Ok, 42 and 41 aren't going to set the world on fire, but they're respectable for me at this stage, and either way there was an improvement. Plus I learned something else about my throw.

As I became more drunk, and therefore more lazy, I found the 'release rather than throw' thing seemed to work best when I almost casually swung my arm at the board, more like a cast than a throw. When it was done right, it found the lipstick. This goes utterly against my previous, lifelong (well, darting lifelong) belief of throwing your forearm directly in line with your elbow.

I'd had the theory (backed up by Roland; read his always interesting reflection of yankee doodle life here at of releasing rather than throwing half-right. I was doing it, but in a way my arm was uncomfortable with. It wasn't natural. Working, flat viewing, and, more cripplingly, travelling schedules over the last few days stopped me getting onto the oche until yesterday, but in a more sober frame of mind I applied these two revelations into the days practice.

To my great surprise, the cast-throw made the biggest difference to my finishing. I had a far, far happier session, my enjoyment and, more importantly, my confidence returning as the numbers fell and the darts consistently thudded three at a time into the 20, so well in fact I finished the day with a new record checkout average: 40.9. In fact, it was only topped by one of the so-far nameless pair of guys that come into the Plough at about 5 o'clock every day saying 'You should plee-ay for a teeem mee-ate.'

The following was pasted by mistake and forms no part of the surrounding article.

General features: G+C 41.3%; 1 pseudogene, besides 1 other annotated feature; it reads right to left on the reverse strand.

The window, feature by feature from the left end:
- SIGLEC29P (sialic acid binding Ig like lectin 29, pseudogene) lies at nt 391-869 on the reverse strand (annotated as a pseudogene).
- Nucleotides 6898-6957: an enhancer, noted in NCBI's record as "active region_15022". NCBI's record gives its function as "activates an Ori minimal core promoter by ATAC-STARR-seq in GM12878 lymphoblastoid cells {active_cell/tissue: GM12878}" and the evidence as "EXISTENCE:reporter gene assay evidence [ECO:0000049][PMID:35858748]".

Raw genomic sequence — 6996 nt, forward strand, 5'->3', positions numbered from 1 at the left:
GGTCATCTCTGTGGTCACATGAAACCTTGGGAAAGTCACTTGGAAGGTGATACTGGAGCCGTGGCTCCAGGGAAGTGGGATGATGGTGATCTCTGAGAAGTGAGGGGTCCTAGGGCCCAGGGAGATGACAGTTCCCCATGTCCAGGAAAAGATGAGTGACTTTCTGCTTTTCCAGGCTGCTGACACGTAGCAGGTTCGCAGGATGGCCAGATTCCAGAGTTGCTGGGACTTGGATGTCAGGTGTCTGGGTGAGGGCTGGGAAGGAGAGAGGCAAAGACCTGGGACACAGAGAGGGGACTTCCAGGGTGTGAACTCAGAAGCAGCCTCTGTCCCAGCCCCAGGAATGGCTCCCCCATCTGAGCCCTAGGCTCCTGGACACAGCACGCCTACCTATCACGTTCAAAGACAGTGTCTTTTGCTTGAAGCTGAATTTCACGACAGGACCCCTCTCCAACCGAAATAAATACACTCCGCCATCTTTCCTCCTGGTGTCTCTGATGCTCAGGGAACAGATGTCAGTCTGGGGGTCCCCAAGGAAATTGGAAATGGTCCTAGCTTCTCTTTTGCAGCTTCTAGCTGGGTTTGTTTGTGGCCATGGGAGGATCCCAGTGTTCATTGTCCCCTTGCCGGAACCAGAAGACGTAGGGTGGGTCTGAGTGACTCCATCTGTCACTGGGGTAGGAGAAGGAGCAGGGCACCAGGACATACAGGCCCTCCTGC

Although he does see me play darts by myself for hours on end most days, so I suppose it's to be expected.

So, to sum up, it appears my day of getting drunk wasn't so fruitless after all. In fact, it could be argued it was a mind-expanding experience that led me to discover hitherto-uncovered facets of my game that have taken me to another level. This can only mean I need to have session ripped to my tits on LSD, trying to hit that pesky treble elephant lawnmower.

Still no tournament shcedule for this year yet. I know, I know; but I WILL do it. And I suppose I may as well mention at least one definite calendar entry for this year.

In possibly the shortest retirement in darting history, I have been cajoled-mainly by Chris Revill, backed by Craig Nicholls and Keith Lawrence-back into the Showcase Of The Immortals. I am officially announcing my return to the FOD for the next Future Of Darts World Championships XI. It's been argued that I need a swan song, and a chance for everyone else to have one poke at me after months of practice, in the hope that I will fold like a minimum wage worker in chinese dry cleaner's under the pressure. I have to admit, I'm extremely glad, and I agree with the logic; I'm not going to be unbeatable to them by then, and it will be a great test. And what better way to kick off a quest to be the future of darts than by winning The Future Of Darts XI?

April 10th. Two months. I want to be well into the 30 checkout zone by then.

Thanks for reading, and Stay Hungry.

The Straight Shooter